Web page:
April 2012

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Morning Throwback: before Settlers of Catan, Toronto had this game called “chess”

Ah, yes. The great chess match of 1914-ish: Morrison vs. Marshall. Never heard of it? Here’s all you need to know. Team Morrison’s slogan: “I’ll take your pawn, all day long;” Team Marshall’s tagline: “This is a stick-up: give up your bishop.” The game was so epically long that those two dudes’ beards turned white in the process. The game was won in only four moves. Marshall ended up losing, but his great-great grandson invented the game Connect Four, so it all worked out in the wash.


The Rock ‘n’ Roll Revival Hour: Metric, Dusted, Cold Specks, Men Without Hats, The Do Good Assassins, Rush

Momentum is building for Toronto band Metric’s new album Synthetica, which is set to be released June 12. The first single off the album, “Youth Without Youth” will be released on May 1, while the artwork and track listing were released earlier this month. Synthetica is being released by the band’s own label, MMI, through a series of partnerships with distributors around the world including Universal Music here in Canada.


Star Trek’s Sulu to host a sci-fi concert series at Roy Thomson Hall

Our inner geek is blissing out over this one: Star Trek’s Lieutenant Sulu is in town and he’s hosting three concerts of sci-fi tunes. George Takei, who played the helmsman of the Starship Enterprise in the TV series and movies, will take to the stage at Roy Thomson Hall tomorrow (May 1) to host the Toronto Symphony Orchestra’s “Sci-Fi Spectacular.”   


AGO exhibit offers glimpse of the private Picasso

When the doors open tomorrow at the AGO’s Picasso exhibition, Torontonians will be given a deeply personal glimpse into the life of one of the 20th century’s most influential artists. “Picasso: Masterpieces from the Musée National Picasso, Paris” features 147 works from the artist’s personal collection, dubbed “Picasso’s Picassos.”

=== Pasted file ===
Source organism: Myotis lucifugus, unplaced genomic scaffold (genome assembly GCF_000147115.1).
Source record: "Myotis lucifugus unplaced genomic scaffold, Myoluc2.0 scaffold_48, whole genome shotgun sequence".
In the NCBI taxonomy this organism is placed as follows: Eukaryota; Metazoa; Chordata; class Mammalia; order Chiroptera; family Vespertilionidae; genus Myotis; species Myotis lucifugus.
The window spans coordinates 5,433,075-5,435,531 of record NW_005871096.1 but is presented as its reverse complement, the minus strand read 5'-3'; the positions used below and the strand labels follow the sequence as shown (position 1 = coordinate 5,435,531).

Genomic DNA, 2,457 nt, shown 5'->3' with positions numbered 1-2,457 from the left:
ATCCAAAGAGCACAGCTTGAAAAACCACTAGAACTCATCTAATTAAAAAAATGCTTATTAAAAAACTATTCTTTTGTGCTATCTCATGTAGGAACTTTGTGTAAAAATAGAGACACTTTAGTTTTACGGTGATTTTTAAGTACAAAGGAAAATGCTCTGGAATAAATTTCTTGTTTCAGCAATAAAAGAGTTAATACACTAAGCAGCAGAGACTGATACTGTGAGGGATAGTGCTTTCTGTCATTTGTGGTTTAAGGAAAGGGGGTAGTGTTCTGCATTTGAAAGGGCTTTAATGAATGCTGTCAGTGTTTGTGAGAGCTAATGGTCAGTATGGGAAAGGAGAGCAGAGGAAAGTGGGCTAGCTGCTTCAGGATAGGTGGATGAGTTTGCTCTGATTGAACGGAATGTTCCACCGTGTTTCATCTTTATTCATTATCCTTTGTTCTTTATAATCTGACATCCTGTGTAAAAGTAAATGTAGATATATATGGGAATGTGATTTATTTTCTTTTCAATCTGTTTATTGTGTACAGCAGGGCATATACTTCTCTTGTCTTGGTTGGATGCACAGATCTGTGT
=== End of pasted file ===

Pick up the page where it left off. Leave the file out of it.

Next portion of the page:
Morning Throwback: these men probably wish they were playing Texas hold ‘em

Back before MMA and Game of Thrones existed, what exactly did Toronto men talk about in 1898? Well, we think it went something like this: “What the heck does the word ‘Yukon’ even mean?” “So those Spaniards got a pretty raw deal with that Treaty of Paris, eh?” “I hear there's a new element called radium. Sounds pretty harmless.” Good thing for them that the National Hockey Association would soon be on its way.


Red Hot Chili Peppers serve up an energized set at ACC

Maybe it was their newfound status as Rock and Roll Hall of Famers, maybe it was the addition of new guitarist Josh Klinghoffer, who stepped in to replace founding member John Frusciante in 2009. Whatever the reason, the Red Hot Chili Peppers served up an energized, inspired two-hour set at the Air Canada Centre Friday night in the first of two back-to-back shows, the Peppers’ first tour dates since being enshrined in the Rock Hall two weeks ago.

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Theatre Review: You Can’t Take It With You

It is a pleasure to see Soulpepper Theatre’s superb production of You Can’t Take It With You, the Pulitzer Prize-winning American comedy by Kaufman and Hart. And knowing that this very special offering will run in repertory in the Distillery District into the middle of June, only adds to the happiness.


Morning Throwback: thank Maxis that you no longer have to build pretend cities out of cardboard

There's Sim City, and then there's this. Back in 1938, Torontonians built their pretend cities using toilet paper rolls, old pieces of plywood, some leftover paint and ABC gum. It may not look like much, but, hey, at least they didn't have to deal with plumbing.


This Weekend in Toronto: Floral frenzy at Spring Awakenings, a Kathleen Turner film fest and Kina Grannis plays the Phoenix

Our round up of the best things to see and do in Toronto this weekend. In this edition: Spring Awakening at the Gardiner Museum, Kathleen Turner film festival, an evening with Linden MacIntyre, discussions on global health and Kina Grannis at the Phoenix Concert Theatre.


Morning Throwback: in the ‘40s, bird really was the word

Before Mike Tyson and his weird love of pigeons became pop culture fodder, Toronto had Mr. Stonehouse and his bird, Allan. Mr. Stonehouse and his feathered friend were pretty much inseparable in the ‘40s. Not only did Allan regularly accompany Mr. Stonehouse to work, but they also took swing-dancing lessons and competed in a duet singing competition (where they placed third).